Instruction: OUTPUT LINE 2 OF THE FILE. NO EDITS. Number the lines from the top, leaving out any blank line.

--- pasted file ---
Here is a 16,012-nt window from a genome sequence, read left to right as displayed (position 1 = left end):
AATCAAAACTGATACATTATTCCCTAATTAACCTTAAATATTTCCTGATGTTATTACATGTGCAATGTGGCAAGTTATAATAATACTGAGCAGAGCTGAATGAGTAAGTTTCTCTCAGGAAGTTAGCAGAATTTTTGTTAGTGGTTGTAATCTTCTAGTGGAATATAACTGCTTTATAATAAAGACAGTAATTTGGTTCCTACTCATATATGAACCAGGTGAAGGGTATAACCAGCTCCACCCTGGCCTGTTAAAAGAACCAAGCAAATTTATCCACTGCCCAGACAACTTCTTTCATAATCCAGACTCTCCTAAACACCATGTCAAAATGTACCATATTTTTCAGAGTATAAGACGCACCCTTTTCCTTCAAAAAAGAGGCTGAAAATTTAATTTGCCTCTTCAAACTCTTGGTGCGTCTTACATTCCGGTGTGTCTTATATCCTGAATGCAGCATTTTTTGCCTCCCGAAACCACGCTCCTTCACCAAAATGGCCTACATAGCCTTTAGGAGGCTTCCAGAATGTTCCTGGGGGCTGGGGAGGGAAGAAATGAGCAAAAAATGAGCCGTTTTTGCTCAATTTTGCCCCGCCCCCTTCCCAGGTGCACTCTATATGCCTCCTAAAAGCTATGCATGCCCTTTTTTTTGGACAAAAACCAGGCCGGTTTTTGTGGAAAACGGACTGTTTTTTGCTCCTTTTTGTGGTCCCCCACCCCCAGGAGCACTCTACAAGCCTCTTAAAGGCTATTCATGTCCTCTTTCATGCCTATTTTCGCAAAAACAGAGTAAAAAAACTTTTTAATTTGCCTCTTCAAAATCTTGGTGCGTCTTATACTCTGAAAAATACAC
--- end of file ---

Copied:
AATCAAAACTGATACATTATTCCCTAATTAACCTTAAATATTTCCTGATGTTATTACATGTGCAATGTGGCAAGTTATAATAATACTGAGCAGAGCTGAATGAGTAAGTTTCTCTCAGGAAGTTAGCAGAATTTTTGTTAGTGGTTGTAATCTTCTAGTGGAATATAACTGCTTTATAATAAAGACAGTAATTTGGTTCCTACTCATATATGAACCAGGTGAAGGGTATAACCAGCTCCACCCTGGCCTGTTAAAAGAACCAAGCAAATTTATCCACTGCCCAGACAACTTCTTTCATAATCCAGACTCTCCTAAACACCATGTCAAAATGTACCATATTTTTCAGAGTATAAGACGCACCCTTTTCCTTCAAAAAAGAGGCTGAAAATTTAATTTGCCTCTTCAAACTCTTGGTGCGTCTTACATTCCGGTGTGTCTTATATCCTGAATGCAGCATTTTTTGCCTCCCGAAACCACGCTCCTTCACCAAAATGGCCTACATAGCCTTTAGGAGGCTTCCAGAATGTTCCTGGGGGCTGGGGAGGGAAGAAATGAGCAAAAAATGAGCCGTTTTTGCTCAATTTTGCCCCGCCCCCTTCCCAGGTGCACTCTATATGCCTCCTAAAAGCTATGCATGCCCTTTTTTTTGGACAAAAACCAGGCCGGTTTTTGTGGAAAACGGACTGTTTTTTGCTCCTTTTTGTGGTCCCCCACCCCCAGGAGCACTCTACAAGCCTCTTAAAGGCTATTCATGTCCTCTTTCATGCCTATTTTCGCAAAAACAGAGTAAAAAAACTTTTTAATTTGCCTCTTCAAAATCTTGGTGCGTCTTATACTCTGAAAAATACAC